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Despite progress, preventable TB-related deaths still common in the UNECE region

Tuberculosis (TB) is curable and preventable, and its epidemic has been reversed in the UNECE Region. Nevertheless, it is estimated that around 36,000 people died from this bacterial infection in the region in 2012.

Several countries in Eastern Europe, the Caucasus and Central Asia (EECCA) have high TB death rates, with the Russian Federation having the third highest number of TB-related deaths in the world. Amongst current EU member states, Romania and the three Baltic countries have the highest levels. In the more affected countries, TB death rates increased sharply in the 1990s. Whilst TB has started to decline again in these countries, levels are still above 1990 levels in most of them.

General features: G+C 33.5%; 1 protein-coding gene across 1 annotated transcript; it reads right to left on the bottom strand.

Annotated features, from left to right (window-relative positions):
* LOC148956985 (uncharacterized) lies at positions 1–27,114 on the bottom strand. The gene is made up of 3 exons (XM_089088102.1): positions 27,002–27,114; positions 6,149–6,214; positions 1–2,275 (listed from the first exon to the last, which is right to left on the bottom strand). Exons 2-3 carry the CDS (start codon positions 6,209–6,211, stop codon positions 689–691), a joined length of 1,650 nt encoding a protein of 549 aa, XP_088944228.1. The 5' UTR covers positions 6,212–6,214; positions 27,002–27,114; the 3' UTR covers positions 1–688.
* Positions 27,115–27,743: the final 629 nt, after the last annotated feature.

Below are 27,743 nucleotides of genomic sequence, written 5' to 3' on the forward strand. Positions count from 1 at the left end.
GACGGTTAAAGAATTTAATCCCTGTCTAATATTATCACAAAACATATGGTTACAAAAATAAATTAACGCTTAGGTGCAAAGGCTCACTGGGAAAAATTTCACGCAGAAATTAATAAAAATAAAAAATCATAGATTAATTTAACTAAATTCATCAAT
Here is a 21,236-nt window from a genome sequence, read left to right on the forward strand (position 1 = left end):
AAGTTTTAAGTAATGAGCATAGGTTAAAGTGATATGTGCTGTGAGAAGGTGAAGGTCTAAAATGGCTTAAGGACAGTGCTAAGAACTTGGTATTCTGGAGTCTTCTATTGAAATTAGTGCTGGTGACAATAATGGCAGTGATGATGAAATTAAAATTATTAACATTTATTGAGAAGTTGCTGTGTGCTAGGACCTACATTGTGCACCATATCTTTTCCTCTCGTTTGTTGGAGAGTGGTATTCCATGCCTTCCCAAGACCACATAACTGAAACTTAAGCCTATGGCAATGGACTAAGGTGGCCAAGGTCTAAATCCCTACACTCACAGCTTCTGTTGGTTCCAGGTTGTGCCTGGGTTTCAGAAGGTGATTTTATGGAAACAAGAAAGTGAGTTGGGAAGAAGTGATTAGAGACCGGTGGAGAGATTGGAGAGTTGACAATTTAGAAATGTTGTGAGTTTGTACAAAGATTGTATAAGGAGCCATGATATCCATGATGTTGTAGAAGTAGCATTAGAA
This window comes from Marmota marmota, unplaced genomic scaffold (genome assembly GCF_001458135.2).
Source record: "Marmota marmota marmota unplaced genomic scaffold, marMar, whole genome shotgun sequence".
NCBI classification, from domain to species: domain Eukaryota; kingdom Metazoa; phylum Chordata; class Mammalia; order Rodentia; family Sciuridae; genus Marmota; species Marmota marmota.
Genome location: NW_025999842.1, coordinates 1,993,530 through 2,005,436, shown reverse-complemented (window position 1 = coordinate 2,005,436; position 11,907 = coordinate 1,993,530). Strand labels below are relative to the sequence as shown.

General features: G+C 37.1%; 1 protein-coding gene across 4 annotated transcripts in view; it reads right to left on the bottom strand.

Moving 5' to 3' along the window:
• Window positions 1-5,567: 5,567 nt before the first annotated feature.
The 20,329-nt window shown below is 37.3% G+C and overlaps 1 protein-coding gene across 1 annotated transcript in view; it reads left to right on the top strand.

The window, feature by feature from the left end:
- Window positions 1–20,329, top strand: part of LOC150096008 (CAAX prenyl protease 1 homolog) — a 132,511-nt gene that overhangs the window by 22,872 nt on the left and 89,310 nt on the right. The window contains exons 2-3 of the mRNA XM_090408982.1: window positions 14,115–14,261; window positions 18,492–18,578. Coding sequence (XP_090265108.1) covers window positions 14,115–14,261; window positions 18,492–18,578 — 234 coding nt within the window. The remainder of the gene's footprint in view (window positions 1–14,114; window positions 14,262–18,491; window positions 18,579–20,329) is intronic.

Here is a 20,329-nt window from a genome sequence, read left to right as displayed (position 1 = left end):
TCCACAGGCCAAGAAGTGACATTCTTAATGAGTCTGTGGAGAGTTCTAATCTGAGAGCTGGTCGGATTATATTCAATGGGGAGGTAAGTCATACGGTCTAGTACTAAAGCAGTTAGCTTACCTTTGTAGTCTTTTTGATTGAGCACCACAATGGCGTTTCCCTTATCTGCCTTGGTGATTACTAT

Countries such as Cyprus, the Netherlands and Norway had low levels throughout the 1990-2012 period, while Hungary and Uzbekistan managed to bring down their TB death rates rapidly. This shows that public health initiatives can be effective against TB.

TB mostly affects young adults. Infected people are more likely to become ill if they have additional health problems. In the UNECE region, about ten per cent of TB related deaths are among HIV-positive persons. Increased multidrug-resistance is also becoming a challenge in EECCA countries.